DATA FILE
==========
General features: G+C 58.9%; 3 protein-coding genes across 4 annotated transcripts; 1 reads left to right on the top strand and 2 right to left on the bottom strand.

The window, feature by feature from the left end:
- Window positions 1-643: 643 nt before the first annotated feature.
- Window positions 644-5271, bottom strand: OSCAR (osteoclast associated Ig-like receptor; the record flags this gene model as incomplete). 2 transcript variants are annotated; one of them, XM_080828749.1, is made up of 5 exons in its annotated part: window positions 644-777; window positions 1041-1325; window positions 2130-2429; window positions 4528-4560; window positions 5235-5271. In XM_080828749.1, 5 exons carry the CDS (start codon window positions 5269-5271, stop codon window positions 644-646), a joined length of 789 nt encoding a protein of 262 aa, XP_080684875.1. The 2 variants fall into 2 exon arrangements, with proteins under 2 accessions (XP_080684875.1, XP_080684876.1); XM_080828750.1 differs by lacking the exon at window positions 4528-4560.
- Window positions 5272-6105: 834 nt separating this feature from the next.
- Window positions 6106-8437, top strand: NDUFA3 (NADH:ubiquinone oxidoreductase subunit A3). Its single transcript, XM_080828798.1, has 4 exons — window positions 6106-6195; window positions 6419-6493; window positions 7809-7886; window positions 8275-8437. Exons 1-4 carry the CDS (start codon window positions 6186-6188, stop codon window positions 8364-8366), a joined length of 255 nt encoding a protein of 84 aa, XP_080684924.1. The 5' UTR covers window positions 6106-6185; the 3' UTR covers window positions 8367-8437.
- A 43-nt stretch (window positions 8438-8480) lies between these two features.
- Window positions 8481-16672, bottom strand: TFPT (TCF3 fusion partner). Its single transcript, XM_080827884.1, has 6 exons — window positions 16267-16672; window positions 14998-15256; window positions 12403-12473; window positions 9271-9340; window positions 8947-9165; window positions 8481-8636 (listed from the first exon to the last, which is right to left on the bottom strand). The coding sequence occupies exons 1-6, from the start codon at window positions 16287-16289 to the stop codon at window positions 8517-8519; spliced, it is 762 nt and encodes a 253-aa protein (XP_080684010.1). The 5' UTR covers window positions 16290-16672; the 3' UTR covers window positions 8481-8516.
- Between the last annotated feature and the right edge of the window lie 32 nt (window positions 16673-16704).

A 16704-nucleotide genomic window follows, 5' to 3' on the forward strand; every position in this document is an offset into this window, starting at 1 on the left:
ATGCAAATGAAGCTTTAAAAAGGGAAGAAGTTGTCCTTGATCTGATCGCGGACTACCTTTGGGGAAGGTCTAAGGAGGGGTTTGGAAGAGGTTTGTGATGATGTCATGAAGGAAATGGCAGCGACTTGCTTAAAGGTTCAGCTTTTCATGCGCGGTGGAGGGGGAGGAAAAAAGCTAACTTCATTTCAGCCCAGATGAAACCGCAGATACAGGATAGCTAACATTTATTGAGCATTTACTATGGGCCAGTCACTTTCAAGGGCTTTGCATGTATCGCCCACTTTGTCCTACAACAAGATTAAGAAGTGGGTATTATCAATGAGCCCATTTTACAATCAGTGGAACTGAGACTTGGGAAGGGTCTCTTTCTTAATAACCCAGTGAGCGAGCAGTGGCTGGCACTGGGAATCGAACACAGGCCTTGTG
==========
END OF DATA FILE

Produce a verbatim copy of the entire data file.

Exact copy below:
General features: G+C 58.9%; 3 protein-coding genes across 4 annotated transcripts; 1 reads left to right on the top strand and 2 right to left on the bottom strand.

The window, feature by feature from the left end:
- Window positions 1-643: 643 nt before the first annotated feature.
- Window positions 644-5271, bottom strand: OSCAR (osteoclast associated Ig-like receptor; the record flags this gene model as incomplete). 2 transcript variants are annotated; one of them, XM_080828749.1, is made up of 5 exons in its annotated part: window positions 644-777; window positions 1041-1325; window positions 2130-2429; window positions 4528-4560; window positions 5235-5271. In XM_080828749.1, 5 exons carry the CDS (start codon window positions 5269-5271, stop codon window positions 644-646), a joined length of 789 nt encoding a protein of 262 aa, XP_080684875.1. The 2 variants fall into 2 exon arrangements, with proteins under 2 accessions (XP_080684875.1, XP_080684876.1); XM_080828750.1 differs by lacking the exon at window positions 4528-4560.
- Window positions 5272-6105: 834 nt separating this feature from the next.
- Window positions 6106-8437, top strand: NDUFA3 (NADH:ubiquinone oxidoreductase subunit A3). Its single transcript, XM_080828798.1, has 4 exons — window positions 6106-6195; window positions 6419-6493; window positions 7809-7886; window positions 8275-8437. Exons 1-4 carry the CDS (start codon window positions 6186-6188, stop codon window positions 8364-8366), a joined length of 255 nt encoding a protein of 84 aa, XP_080684924.1. The 5' UTR covers window positions 6106-6185; the 3' UTR covers window positions 8367-8437.
- A 43-nt stretch (window positions 8438-8480) lies between these two features.
- Window positions 8481-16672, bottom strand: TFPT (TCF3 fusion partner). Its single transcript, XM_080827884.1, has 6 exons — window positions 16267-16672; window positions 14998-15256; window positions 12403-12473; window positions 9271-9340; window positions 8947-9165; window positions 8481-8636 (listed from the first exon to the last, which is right to left on the bottom strand). The coding sequence occupies exons 1-6, from the start codon at window positions 16287-16289 to the stop codon at window positions 8517-8519; spliced, it is 762 nt and encodes a 253-aa protein (XP_080684010.1). The 5' UTR covers window positions 16290-16672; the 3' UTR covers window positions 8481-8516.
- Between the last annotated feature and the right edge of the window lie 32 nt (window positions 16673-16704).

A 16704-nucleotide genomic window follows, 5' to 3' on the forward strand; every position in this document is an offset into this window, starting at 1 on the left:
ATGCAAATGAAGCTTTAAAAAGGGAAGAAGTTGTCCTTGATCTGATCGCGGACTACCTTTGGGGAAGGTCTAAGGAGGGGTTTGGAAGAGGTTTGTGATGATGTCATGAAGGAAATGGCAGCGACTTGCTTAAAGGTTCAGCTTTTCATGCGCGGTGGAGGGGGAGGAAAAAAGCTAACTTCATTTCAGCCCAGATGAAACCGCAGATACAGGATAGCTAACATTTATTGAGCATTTACTATGGGCCAGTCACTTTCAAGGGCTTTGCATGTATCGCCCACTTTGTCCTACAACAAGATTAAGAAGTGGGTATTATCAATGAGCCCATTTTACAATCAGTGGAACTGAGACTTGGGAAGGGTCTCTTTCTTAATAACCCAGTGAGCGAGCAGTGGCTGGCACTGGGAATCGAACACAGGCCTTGTG